Tirill’s second album, originally released in 2011 (eight years after her debut), has a more refined sound than its predecessor. If the song titles have an olde worlde flavour, it is because they are based on the works of the 19th/20th century Irish poet W.B. Yeats, with his words set to Tirril’s music. The evocative title, Nine And Fifty Swans, is taken from The Wild Swans At Coole which concludes the album.
Once again the sound is pastoral and folky with traditional instruments to the fore, including acoustic guitar, cello, flute, and violin. The sparse arrangements allow Tirill’s breathy vocal to shine through and she retains a rare gift of sounding both angelic and seductive.
O Do Not Love Too Long is an atmospheric opener where Tirill delivers Yeats’ prose in barely hushed, but beautifully articulated tones. The Cap And The Bells is as fine an example as you will find on the album of utilising a deceptively simple orchestration of cello, flute and acoustic guitar to create a magical atmosphere.
He Wishes For The Clothes Of Heaven brings Nils Einar Vinjor’s electric guitar and bass to the table, both of which are tastefully integrated (there’s no room for strident soloing here). Tirill is joined by male singer Dagfinn Hoboek for three songs. On Parting in particular the counterpoint vocals are very effective.
The Gaelic-tinged Carolan's Ramble To Cashel, inspired by a traditional Irish waltz, is delivered in spoken verse with what sounds like a traditional recorder and bodhrán backing. Before The World Was Made is a fine showcase for Tirill’s acoustic guitar playing whilst her voice has never sounded more lush than on on the multi-tracked The Song Of Wandering Aengus.
The final song The Wild Swans At Coole, where Tirill is joined by flautist and singer Audun Kjus, sums up everything that is enchanting and heartwarmingly good about this album.
2011 marked not only the release of Nine And Fifty Swans but also the reissue of her debut release, which no doubt encouraged Tirill to set about writing and recording her third album.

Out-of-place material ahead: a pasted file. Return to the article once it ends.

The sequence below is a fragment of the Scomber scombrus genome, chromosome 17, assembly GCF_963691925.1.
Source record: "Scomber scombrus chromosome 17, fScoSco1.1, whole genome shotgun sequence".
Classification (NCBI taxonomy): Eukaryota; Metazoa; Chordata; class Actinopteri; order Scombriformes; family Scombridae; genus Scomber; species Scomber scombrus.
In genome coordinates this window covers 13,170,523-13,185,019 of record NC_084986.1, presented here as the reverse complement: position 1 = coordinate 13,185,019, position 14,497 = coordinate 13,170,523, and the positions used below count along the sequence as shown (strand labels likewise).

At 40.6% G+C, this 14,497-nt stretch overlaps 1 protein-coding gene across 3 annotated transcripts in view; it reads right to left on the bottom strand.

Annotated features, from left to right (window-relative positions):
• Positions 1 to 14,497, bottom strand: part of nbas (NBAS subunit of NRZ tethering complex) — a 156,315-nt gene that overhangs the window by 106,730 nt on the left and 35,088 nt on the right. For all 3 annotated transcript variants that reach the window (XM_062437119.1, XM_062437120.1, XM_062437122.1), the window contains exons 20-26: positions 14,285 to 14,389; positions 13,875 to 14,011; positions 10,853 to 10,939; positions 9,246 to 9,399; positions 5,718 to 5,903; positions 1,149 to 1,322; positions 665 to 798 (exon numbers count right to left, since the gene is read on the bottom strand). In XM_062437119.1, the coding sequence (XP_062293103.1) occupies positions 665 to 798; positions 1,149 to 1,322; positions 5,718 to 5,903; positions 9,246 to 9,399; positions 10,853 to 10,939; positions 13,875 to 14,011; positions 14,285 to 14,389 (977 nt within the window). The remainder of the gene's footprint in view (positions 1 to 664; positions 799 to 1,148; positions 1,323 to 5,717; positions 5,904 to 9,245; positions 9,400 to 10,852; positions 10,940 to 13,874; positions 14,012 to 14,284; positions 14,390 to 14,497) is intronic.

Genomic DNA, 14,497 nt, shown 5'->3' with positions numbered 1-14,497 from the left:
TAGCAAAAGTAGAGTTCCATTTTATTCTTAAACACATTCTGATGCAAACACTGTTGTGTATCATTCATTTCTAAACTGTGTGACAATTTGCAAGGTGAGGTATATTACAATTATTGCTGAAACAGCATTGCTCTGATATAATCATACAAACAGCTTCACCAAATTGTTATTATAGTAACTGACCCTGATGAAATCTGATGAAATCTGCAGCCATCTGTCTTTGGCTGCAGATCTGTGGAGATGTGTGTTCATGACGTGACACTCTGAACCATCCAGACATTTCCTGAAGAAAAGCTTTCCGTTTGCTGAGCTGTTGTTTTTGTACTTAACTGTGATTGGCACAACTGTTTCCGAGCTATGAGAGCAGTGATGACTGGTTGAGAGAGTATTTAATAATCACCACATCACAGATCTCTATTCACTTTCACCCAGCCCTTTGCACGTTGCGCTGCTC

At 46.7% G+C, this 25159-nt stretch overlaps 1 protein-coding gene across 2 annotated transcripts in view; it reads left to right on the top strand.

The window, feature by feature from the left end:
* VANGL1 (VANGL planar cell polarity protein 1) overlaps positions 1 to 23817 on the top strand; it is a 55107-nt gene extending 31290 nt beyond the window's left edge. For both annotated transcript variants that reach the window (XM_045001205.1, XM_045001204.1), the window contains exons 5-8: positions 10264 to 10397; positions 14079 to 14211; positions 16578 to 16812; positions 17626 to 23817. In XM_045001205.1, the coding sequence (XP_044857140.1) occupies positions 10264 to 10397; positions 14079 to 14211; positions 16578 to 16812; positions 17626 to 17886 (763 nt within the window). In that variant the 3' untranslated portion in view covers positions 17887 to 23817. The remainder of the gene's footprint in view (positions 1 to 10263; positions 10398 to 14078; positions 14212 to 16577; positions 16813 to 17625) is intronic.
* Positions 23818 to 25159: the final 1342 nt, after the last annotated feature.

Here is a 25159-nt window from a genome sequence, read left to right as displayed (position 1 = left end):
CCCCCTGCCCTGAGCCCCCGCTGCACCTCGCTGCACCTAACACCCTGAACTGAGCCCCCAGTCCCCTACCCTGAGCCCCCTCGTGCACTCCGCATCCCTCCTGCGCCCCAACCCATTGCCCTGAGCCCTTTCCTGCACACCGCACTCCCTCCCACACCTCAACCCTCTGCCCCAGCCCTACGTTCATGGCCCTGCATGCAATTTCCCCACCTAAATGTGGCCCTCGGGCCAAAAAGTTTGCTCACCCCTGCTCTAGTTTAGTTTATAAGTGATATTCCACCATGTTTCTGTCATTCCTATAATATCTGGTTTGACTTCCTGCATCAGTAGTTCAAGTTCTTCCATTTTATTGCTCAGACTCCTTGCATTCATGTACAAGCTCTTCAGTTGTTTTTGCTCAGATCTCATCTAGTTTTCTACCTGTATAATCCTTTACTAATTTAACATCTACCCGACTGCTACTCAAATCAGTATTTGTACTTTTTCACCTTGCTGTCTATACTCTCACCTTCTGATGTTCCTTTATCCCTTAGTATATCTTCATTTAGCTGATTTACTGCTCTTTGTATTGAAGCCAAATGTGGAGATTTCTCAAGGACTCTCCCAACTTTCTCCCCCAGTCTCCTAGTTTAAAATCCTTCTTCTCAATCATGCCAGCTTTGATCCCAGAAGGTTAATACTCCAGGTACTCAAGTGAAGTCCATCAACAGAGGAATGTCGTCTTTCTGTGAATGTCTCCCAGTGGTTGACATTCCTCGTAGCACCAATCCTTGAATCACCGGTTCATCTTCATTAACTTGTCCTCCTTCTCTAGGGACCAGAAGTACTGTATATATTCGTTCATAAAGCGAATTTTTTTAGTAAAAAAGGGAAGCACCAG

Tirill - Um himinjǫður
Compared with the time span that separated the first two albums, Tirill’s third and most recent release Um himinjǫður (which is Norwegian for About Heaven) appeared fairly close on the heels of Nine And Fifty Swans. For the first time, some of the songs are performed in her native language with Norse mythology being one of the themes.
Once again the songs are tranquil and intricately constructed, with the now familiar beautiful vocals supported for the most part by acoustic guitars, flutes, recorders, cello, and violin. Whilst Tirill provides the core vocals and instrumentation, as with the previous two albums, she is supported by an array of guest musicians and vocalists who compliment her music perfectly.
Um himinjǫður is perhaps Tirill’s proggiest sounding album to date, being more musically diverse and with the judicious integration of Mellotron and Hammond organ. Electric guitar and bass are also more prominent this time around.
In keeping with the first two albums, the opening song Voluspå underpins Tirill’s singing with a male vocal, to emotive effect. The Serprent (which has echoes of Lisa Gerrard) offsets serene verses with an uplifting, chanted chorus. Muzzled features a lead vocal from Alexander Stenerud, whose precise and melancholic English pronunciation sits comfortably alongside Tirill’s own measured performance. It also features a hint of Pink Floyd-ian slide guitar.
The stirring Mellotron arrangement of Moira (my favourite track) brings Phaedra-era Tangerine Dream to mind with articulate electric guitar lines from Nils Einar Vinjor. Conversely, The Poet, with its sensitive male-female vocal duet, recalls Fairport Convention with Sandy Denny in their folk ballad prime.
At a little under 10 minutes, In Their Eyes is Tirill’s longest song to date. In an album where the vocal exchanges are a highlight, she harmonises beautifully with Tonje Ettesvoll, and it's almost impossible to tell their voices apart. Once again simmering Mellotron and sensitive guitar stand out (adding a touch of early Genesis), joined by Jan Tariq Rui-Rahman’s Hammond eruptions during a rare uptempo section.
Given that five years have passed since the original release of Um himinjǫður, I for one hope that this welcome reissue will inspire Tirill to embark on her fourth album. An artist of her calibre deserves to be more widely heard and praised.